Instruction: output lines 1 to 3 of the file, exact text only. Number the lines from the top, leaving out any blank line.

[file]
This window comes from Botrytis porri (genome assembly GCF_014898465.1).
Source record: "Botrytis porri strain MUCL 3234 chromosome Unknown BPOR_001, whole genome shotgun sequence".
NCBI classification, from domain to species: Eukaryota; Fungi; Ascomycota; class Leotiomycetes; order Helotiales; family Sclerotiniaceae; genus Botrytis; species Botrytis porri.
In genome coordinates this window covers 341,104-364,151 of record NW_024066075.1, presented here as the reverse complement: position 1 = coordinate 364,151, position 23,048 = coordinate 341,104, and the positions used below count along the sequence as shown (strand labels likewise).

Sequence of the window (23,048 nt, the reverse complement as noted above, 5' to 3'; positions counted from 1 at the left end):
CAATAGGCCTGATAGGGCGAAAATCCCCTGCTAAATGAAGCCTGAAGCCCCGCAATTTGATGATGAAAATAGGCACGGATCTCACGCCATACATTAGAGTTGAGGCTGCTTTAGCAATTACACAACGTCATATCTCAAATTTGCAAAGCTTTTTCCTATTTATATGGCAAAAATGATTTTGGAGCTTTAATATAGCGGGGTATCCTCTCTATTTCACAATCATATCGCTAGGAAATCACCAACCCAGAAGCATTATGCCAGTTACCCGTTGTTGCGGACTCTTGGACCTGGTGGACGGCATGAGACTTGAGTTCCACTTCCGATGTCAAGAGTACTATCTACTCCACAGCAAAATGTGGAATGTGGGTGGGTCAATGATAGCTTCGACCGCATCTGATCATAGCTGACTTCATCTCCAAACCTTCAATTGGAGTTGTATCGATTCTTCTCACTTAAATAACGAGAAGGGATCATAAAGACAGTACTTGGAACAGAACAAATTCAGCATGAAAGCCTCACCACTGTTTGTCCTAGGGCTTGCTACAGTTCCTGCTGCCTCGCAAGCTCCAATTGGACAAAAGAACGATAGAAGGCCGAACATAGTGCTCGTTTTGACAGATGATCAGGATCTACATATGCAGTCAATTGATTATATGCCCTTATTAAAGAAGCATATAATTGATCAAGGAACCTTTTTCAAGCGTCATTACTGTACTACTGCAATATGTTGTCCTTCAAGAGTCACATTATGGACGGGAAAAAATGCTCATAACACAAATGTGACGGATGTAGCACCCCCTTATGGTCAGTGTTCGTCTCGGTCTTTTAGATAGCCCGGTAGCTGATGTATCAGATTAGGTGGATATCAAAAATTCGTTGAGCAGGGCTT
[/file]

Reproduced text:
This window comes from Botrytis porri (genome assembly GCF_014898465.1).
Source record: "Botrytis porri strain MUCL 3234 chromosome Unknown BPOR_001, whole genome shotgun sequence".
NCBI classification, from domain to species: Eukaryota; Fungi; Ascomycota; class Leotiomycetes; order Helotiales; family Sclerotiniaceae; genus Botrytis; species Botrytis porri.